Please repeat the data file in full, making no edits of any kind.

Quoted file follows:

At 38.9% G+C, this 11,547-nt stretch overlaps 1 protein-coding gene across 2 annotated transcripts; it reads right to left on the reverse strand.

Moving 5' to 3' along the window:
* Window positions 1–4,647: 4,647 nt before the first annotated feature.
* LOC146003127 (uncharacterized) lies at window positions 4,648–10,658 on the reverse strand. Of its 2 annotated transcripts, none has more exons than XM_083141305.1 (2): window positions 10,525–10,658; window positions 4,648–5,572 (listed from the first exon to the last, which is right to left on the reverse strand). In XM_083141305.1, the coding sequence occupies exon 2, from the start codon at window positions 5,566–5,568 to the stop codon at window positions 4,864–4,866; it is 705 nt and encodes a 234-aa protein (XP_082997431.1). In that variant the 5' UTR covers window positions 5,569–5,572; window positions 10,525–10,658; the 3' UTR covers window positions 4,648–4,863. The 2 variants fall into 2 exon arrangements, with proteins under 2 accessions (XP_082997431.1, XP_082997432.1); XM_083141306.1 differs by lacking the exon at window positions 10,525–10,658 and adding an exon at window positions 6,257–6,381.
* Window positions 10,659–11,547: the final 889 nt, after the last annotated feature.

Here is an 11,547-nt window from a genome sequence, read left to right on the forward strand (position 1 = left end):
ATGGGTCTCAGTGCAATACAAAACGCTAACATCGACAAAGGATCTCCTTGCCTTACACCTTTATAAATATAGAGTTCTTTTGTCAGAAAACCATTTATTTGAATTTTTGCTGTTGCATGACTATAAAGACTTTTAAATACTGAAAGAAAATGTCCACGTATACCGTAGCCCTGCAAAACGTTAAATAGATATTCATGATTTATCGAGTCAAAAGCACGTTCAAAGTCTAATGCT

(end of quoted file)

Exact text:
At 38.9% G+C, this 11,547-nt stretch overlaps 1 protein-coding gene across 2 annotated transcripts; it reads right to left on the reverse strand.

Moving 5' to 3' along the window:
* Window positions 1–4,647: 4,647 nt before the first annotated feature.
* LOC146003127 (uncharacterized) lies at window positions 4,648–10,658 on the reverse strand. Of its 2 annotated transcripts, none has more exons than XM_083141305.1 (2): window positions 10,525–10,658; window positions 4,648–5,572 (listed from the first exon to the last, which is right to left on the reverse strand). In XM_083141305.1, the coding sequence occupies exon 2, from the start codon at window positions 5,566–5,568 to the stop codon at window positions 4,864–4,866; it is 705 nt and encodes a 234-aa protein (XP_082997431.1). In that variant the 5' UTR covers window positions 5,569–5,572; window positions 10,525–10,658; the 3' UTR covers window positions 4,648–4,863. The 2 variants fall into 2 exon arrangements, with proteins under 2 accessions (XP_082997431.1, XP_082997432.1); XM_083141306.1 differs by lacking the exon at window positions 10,525–10,658 and adding an exon at window positions 6,257–6,381.
* Window positions 10,659–11,547: the final 889 nt, after the last annotated feature.

Here is an 11,547-nt window from a genome sequence, read left to right on the forward strand (position 1 = left end):
ATGGGTCTCAGTGCAATACAAAACGCTAACATCGACAAAGGATCTCCTTGCCTTACACCTTTATAAATATAGAGTTCTTTTGTCAGAAAACCATTTATTTGAATTTTTGCTGTTGCATGACTATAAAGACTTTTAAATACTGAAAGAAAATGTCCACGTATACCGTAGCCCTGCAAAACGTTAAATAGATATTCATGATTTATCGAGTCAAAAGCACGTTCAAAGTCTAATGCT